Eastern Mojave Vegetation Field Notes  
 

Tom Schweich  

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2008 Tour de Swertia albomarginata
Mono Lake, August 2008
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Literature Cited
 When I first read the field notes of Annie Alexander and Louise Kellogg, I was fascinated by the descriptions they wrote about the places they went and the plants and animals they found there. By publishing my field notes on the Internet I hope to follow a little bit in their tradition.
 

1955

 

Literature Cited:
- Anon., .

Locations: Tioga Lodge.  

Tioga Pass Buried in 50 Ft. of Debris

Lee Vining (Mono County). July 23 -- The historic Tioga Lodge on the edge of Mono Lake near here lost five buildings when cloudbursts swept along a torrent of rocks and debris that also blocked a five-mile stretch of the Tioga Pass Highway 12 miles away.

The famed highway, “back door” entrance to Yosemite National Park, lay buried for long stretches under 50 feet of earth and boulders.

State highway crews, most of whose power equipment is employed in battling snow in the wintertime, attacked the blockage on Highway 395 in the Tioga Lodge area first, clearing that today. They estimated it would take two to three weeks of work in the pass road.

No injuries were reported from the two cloudbursts which hit Thursday and yesterday. But Deputy Sheriff Loren O"Dell said scores of campers were marooned for a time along the Tioga Pass. However, most of them were reached by Yosemite Park rangers and brought to shelter today.

At the resort on Mono Lake a 400-foot fan-shaped mud “peninsula” bore entire cabins, seven private cars, a highway truck, a small hydroelectric plant, a roadside service station, and the effects of many vacationers.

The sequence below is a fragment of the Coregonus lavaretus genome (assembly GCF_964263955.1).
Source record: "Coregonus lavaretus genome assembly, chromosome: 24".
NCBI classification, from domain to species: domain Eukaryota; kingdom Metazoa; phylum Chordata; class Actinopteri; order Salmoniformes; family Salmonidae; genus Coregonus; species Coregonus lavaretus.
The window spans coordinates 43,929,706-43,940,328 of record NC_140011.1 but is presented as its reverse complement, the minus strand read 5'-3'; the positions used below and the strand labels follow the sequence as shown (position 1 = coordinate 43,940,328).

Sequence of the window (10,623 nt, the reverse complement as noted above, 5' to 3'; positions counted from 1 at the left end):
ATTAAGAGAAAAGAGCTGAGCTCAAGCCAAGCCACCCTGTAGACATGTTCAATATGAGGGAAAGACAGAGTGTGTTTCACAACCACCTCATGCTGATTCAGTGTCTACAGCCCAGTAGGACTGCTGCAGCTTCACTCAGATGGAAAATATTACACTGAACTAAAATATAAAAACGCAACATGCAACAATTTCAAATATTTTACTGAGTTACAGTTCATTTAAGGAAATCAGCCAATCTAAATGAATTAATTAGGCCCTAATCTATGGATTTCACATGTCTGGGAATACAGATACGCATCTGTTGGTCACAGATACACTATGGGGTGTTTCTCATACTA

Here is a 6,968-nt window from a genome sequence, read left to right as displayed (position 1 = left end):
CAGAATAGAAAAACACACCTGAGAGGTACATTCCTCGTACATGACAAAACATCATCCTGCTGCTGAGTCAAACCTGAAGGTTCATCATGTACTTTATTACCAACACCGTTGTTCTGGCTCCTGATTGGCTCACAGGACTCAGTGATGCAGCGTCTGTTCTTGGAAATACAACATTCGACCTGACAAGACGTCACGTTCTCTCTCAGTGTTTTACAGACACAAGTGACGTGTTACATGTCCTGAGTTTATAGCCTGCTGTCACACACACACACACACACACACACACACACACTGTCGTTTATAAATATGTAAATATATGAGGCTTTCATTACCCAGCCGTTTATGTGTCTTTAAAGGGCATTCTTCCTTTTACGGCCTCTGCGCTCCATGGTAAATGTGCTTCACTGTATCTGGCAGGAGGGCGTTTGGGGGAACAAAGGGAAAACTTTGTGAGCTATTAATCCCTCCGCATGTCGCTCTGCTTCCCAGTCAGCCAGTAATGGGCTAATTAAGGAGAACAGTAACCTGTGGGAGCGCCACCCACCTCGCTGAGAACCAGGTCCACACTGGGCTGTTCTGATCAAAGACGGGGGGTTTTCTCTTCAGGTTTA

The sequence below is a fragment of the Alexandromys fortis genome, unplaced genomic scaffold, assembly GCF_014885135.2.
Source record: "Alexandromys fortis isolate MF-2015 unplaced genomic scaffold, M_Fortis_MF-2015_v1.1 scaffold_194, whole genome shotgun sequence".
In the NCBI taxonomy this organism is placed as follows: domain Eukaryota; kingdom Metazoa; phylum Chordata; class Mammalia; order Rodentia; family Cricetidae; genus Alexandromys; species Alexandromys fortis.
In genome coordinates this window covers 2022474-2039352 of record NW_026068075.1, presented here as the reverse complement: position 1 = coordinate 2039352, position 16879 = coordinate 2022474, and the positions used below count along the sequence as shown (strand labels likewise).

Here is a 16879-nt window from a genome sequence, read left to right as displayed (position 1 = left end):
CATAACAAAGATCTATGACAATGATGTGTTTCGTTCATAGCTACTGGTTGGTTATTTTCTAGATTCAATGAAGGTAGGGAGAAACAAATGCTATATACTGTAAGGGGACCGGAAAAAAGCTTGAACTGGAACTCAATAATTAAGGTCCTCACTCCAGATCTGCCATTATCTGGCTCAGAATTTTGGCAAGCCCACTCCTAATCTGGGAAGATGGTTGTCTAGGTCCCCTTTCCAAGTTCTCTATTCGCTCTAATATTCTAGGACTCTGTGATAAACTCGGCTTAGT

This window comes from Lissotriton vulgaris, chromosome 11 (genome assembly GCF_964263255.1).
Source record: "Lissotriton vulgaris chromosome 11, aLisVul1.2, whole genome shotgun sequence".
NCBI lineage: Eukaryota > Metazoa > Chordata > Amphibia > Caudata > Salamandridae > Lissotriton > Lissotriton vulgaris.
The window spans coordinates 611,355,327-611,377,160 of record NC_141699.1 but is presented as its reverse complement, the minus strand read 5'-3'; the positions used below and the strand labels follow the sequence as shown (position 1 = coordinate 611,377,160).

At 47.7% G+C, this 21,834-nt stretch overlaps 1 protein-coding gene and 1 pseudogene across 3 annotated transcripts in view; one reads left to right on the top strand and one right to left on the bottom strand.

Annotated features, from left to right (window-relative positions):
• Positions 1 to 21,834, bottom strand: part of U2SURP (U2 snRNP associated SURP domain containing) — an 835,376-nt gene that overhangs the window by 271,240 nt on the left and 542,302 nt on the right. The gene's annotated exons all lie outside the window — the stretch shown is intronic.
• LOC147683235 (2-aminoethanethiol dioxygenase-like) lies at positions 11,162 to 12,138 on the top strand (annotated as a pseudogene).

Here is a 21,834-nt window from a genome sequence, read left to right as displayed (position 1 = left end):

For three and one-half hours yesterday, a 20-foot wall of water boiled down Andy Thompson Creek for two miles, descending 3,500 feet on its way to Mono Lake.

Everything in the raging torrent's path -- house-sized boulders, and eventually houses, tree, and cars were swept into the lake with it.

Authorities view the carnage and said it was a miracle that no one has been reported killed or injured.

This little mountain community was hit by similar cloudbursts and their after-effects 13 years ago but old settlers said none of the torrents of past years ever wreaked so much havoc.

One eight-room building at the Lodge, a structure 108 feet by 40 feet, was snapped into matchwood fragments in 20 minutes, tumbling over and over as the water roared over, under, and through it.

Some 21 linemen of the California Electric Power Company were cut off in their work camp on the Tioga Pass, but they said their supply of food was plentiful. A temporary road was being buldozed to reach them.

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Date and time this article was prepared: 7/31/2017 9:33:30 AM